Tuesday 24 April 2007

'Tag'...You're Out?

Tags, labels, stigma. 'Tag', you're out. There are those that I love and have loved that have the audacity to undermine my fragile mental state.
For ten years I have challenged an overwhelming negative environment. I have confronted this environment whilst battling with my own mental illness. Sadly, my input, my advice, has been dismissed. For I am a man who is ill and had a serious drink problem. Those that should have worked with me; worked against me.
The consequences of ignoring my input have been devastating. With my sensitivity, I seem to be suffering the end results with a profound sense of helplessness. I have sacrificed my life for the love of my son. Paradoxically, I am a good father and a bad father. I have overcompensated. I would show the world that I could create a warm and safe environment for my son. It felt like nobody cared.
I am a single father. It has not been easy trying to raise my son and being a virtual recluse. I almost shut myself off from society. I was a victim of the negative 'hype' that told me I was not worthy of imposing myself on the outside world. When enough people put you down, you start to believe that their actions are justified. I grow weary of being hurt. I am a simple man with a complicated life.
Last September, my son started an apprenticeship job. I was so pleased for him, I was so proud of him. Unfortunately, due to the location of his work, he has relied on me to get him to and from his job. That meant me driving 40 miles a day. I continued to put my own life on hold. I wanted him to get an opportunity to get a start in life. I sacrificed my life so he could pass his driving test and then purchase his own car.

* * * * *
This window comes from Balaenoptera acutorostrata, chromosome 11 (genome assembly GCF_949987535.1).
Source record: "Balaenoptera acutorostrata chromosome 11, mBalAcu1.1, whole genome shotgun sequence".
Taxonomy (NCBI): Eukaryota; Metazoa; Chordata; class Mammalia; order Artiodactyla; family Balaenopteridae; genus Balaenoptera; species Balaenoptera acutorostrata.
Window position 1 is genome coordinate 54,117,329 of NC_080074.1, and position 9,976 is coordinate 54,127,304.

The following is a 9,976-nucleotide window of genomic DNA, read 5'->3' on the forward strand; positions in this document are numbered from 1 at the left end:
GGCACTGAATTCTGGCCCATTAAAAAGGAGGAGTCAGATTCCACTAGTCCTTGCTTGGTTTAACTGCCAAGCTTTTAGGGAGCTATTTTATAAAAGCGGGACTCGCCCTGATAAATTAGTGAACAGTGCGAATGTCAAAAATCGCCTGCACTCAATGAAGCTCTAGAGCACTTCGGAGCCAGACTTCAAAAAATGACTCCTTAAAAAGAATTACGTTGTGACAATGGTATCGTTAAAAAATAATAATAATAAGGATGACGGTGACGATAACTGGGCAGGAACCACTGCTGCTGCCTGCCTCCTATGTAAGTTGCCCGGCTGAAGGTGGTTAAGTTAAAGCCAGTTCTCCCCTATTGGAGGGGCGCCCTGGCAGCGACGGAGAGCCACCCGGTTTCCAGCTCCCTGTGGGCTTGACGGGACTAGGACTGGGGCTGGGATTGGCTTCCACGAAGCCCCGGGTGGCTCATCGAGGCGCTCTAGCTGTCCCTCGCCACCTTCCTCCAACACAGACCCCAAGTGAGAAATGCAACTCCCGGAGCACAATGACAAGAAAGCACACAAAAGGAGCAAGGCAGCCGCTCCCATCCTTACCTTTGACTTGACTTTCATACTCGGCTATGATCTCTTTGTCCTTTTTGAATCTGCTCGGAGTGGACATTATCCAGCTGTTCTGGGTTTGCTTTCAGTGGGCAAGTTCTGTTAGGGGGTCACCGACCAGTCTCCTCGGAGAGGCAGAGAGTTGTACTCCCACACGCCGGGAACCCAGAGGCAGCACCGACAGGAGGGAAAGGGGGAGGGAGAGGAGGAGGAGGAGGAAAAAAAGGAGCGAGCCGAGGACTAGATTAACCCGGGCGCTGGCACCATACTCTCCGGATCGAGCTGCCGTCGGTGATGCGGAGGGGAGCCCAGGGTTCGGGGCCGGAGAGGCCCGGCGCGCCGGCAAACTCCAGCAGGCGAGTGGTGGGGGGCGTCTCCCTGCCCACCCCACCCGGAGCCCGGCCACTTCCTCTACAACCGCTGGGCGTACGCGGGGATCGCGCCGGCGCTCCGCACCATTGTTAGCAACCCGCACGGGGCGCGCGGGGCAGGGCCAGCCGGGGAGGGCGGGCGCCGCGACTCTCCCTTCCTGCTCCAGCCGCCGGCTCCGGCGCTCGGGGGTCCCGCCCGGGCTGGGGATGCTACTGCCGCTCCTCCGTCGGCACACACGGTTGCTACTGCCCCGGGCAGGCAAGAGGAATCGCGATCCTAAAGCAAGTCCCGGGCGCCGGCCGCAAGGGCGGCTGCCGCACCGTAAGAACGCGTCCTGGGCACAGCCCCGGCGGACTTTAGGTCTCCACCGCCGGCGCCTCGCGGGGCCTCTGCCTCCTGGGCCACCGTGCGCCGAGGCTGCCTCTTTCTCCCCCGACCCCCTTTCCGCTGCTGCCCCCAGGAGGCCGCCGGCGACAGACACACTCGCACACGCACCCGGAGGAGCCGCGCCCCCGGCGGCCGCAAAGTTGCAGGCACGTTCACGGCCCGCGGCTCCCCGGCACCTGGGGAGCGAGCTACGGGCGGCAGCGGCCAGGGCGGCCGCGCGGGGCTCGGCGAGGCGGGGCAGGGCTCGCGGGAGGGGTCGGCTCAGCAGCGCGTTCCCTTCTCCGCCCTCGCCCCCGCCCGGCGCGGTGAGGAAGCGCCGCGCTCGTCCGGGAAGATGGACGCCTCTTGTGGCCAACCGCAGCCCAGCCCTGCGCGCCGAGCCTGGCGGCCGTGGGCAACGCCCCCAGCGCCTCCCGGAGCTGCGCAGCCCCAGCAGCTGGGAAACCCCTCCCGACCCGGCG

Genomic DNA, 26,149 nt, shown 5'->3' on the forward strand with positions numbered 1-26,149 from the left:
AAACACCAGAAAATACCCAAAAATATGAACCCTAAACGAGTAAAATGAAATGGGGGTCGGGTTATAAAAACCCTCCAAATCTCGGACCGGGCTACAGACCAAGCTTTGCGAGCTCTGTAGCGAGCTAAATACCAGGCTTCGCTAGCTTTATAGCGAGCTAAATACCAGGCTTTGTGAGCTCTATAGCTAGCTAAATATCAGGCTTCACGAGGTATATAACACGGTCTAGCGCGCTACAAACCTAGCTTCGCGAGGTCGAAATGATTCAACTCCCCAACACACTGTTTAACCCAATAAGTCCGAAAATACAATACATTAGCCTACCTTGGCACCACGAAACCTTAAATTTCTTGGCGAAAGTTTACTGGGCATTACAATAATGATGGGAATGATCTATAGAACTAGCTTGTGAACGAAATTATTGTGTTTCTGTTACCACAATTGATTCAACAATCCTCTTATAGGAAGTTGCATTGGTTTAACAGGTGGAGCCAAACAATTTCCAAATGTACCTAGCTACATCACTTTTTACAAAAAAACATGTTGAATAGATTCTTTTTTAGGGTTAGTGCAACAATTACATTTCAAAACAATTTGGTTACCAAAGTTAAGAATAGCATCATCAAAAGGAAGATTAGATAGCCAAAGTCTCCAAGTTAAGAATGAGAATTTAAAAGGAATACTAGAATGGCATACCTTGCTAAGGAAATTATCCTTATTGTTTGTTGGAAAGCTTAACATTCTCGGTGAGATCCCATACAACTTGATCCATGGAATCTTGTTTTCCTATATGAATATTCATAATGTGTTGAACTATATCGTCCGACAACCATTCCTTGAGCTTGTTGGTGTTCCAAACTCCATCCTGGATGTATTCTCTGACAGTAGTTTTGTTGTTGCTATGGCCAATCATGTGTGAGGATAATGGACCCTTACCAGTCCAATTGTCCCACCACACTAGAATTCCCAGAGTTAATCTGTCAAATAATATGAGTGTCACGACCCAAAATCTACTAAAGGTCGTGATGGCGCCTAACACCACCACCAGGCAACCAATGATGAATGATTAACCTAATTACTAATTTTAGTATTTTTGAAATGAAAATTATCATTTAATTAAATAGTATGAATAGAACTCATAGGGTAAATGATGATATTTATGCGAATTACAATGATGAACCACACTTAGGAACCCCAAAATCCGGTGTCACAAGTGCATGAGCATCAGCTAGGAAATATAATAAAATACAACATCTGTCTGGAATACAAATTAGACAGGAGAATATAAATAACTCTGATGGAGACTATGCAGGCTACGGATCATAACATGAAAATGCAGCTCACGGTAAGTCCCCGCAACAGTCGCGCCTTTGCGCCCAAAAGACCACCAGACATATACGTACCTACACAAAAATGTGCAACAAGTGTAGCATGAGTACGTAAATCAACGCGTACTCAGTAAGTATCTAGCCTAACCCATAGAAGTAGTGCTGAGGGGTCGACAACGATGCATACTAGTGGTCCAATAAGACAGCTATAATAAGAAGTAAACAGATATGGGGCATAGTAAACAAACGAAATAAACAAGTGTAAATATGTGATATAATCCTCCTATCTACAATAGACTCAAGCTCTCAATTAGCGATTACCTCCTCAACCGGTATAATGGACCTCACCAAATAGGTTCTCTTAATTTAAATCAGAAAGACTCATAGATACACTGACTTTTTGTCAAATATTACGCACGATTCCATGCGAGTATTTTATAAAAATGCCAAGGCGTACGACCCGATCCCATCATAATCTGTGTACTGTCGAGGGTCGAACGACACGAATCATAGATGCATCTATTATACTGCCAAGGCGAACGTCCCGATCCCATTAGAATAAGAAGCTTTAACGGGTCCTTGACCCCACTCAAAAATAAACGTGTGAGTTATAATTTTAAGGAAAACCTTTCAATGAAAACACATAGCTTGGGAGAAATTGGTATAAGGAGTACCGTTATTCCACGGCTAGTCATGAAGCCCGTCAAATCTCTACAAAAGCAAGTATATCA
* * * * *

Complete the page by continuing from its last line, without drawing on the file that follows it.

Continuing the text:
When he goes to his mother's on the weekends, anything that occurs there is out of my control. So imagine my surprise when he came back on a Sunday afternoon and announced he had purchased a car. This is a lad who had not even passed his test. I had told him that it was best that he wait until after he passed his test to purchase a car. He is 18 and I know what temptation can be like at that age. I was extremely concerned.
My concerns continued to grow when I discovered that my former spouse and her husband had knowingly allowed him to drive his car on his own. My son, no driving license, no insurance, driving his car around the Staffordshire Moorlands. What were they thinking? My concerns fell upon deaf ears. They were indifferent to me, that pathetic excuse of a man.
Two weeks ago, my son returned on a Sunday afternoon looking very distraught. I asked him what was wrong? He wouldn't answer. Then I asked him, fearing the worst, had he crashed his car? The answer was affirmative and I felt my world collapsing even further. Thankfully, he wasn't hurt.
On that Sunday afternoon, my son had gone off, yet again, for another illegal drive. He lost control of his car and crashed into a farmer's wall. He panicked and ran away. One of the farmer's friends caught up with him. My son was driven back to the farmer's house and the police were called. His car was demolished. So there he was, no car, no driving license, no insurance and in serious trouble. We now await his court case.
I won't go into all the details of the aftermath of this terrible situation. They are very painful. What I will tell you is that the dismissive attitude towards me still prevails. The people who I warned of the potential consequences of such actions are still indifferent to my concerns.
Yet, through all of this, I still pursue the positive possibilities that present themselves to me. I still desperately try to network with the kind and decent people who are becoming part of my life. I resolutely battle the negative environment that attempts to thwart my spirit and my humanity.
I shall perservere. I stand proud in the knowledge that I have done the best I can. My morals, my self-esteem are well and truly intact. However, I know I can't do this on my own anymore. I am painfully lonely and I write this with tears in my eyes.